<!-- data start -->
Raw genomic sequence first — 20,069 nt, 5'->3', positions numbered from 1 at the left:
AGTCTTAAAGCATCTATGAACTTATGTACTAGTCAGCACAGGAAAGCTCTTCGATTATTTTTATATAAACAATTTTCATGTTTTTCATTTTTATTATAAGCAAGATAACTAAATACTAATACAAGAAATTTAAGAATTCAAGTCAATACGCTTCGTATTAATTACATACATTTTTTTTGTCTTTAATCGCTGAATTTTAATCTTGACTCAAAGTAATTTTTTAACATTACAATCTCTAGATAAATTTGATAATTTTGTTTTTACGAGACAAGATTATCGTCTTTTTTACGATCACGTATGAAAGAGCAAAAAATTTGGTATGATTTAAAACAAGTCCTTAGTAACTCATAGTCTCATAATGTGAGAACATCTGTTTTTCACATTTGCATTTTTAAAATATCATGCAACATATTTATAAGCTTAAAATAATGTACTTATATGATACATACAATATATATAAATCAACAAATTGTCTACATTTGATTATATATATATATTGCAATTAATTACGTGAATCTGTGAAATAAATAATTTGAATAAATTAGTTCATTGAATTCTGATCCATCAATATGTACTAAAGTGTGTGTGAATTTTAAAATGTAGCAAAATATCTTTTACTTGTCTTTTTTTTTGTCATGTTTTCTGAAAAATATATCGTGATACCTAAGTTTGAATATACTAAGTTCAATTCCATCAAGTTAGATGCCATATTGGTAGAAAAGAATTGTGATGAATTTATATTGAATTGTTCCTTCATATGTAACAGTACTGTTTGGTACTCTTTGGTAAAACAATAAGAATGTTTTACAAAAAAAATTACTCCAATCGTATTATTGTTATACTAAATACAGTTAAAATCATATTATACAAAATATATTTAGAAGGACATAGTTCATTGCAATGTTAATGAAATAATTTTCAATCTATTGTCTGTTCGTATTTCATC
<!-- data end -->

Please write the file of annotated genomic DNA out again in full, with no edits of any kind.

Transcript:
Raw genomic sequence first — 20,069 nt, 5'->3', positions numbered from 1 at the left:
AGTCTTAAAGCATCTATGAACTTATGTACTAGTCAGCACAGGAAAGCTCTTCGATTATTTTTATATAAACAATTTTCATGTTTTTCATTTTTATTATAAGCAAGATAACTAAATACTAATACAAGAAATTTAAGAATTCAAGTCAATACGCTTCGTATTAATTACATACATTTTTTTTGTCTTTAATCGCTGAATTTTAATCTTGACTCAAAGTAATTTTTTAACATTACAATCTCTAGATAAATTTGATAATTTTGTTTTTACGAGACAAGATTATCGTCTTTTTTACGATCACGTATGAAAGAGCAAAAAATTTGGTATGATTTAAAACAAGTCCTTAGTAACTCATAGTCTCATAATGTGAGAACATCTGTTTTTCACATTTGCATTTTTAAAATATCATGCAACATATTTATAAGCTTAAAATAATGTACTTATATGATACATACAATATATATAAATCAACAAATTGTCTACATTTGATTATATATATATATTGCAATTAATTACGTGAATCTGTGAAATAAATAATTTGAATAAATTAGTTCATTGAATTCTGATCCATCAATATGTACTAAAGTGTGTGTGAATTTTAAAATGTAGCAAAATATCTTTTACTTGTCTTTTTTTTTGTCATGTTTTCTGAAAAATATATCGTGATACCTAAGTTTGAATATACTAAGTTCAATTCCATCAAGTTAGATGCCATATTGGTAGAAAAGAATTGTGATGAATTTATATTGAATTGTTCCTTCATATGTAACAGTACTGTTTGGTACTCTTTGGTAAAACAATAAGAATGTTTTACAAAAAAAATTACTCCAATCGTATTATTGTTATACTAAATACAGTTAAAATCATATTATACAAAATATATTTAGAAGGACATAGTTCATTGCAATGTTAATGAAATAATTTTCAATCTATTGTCTGTTCGTATTTCATC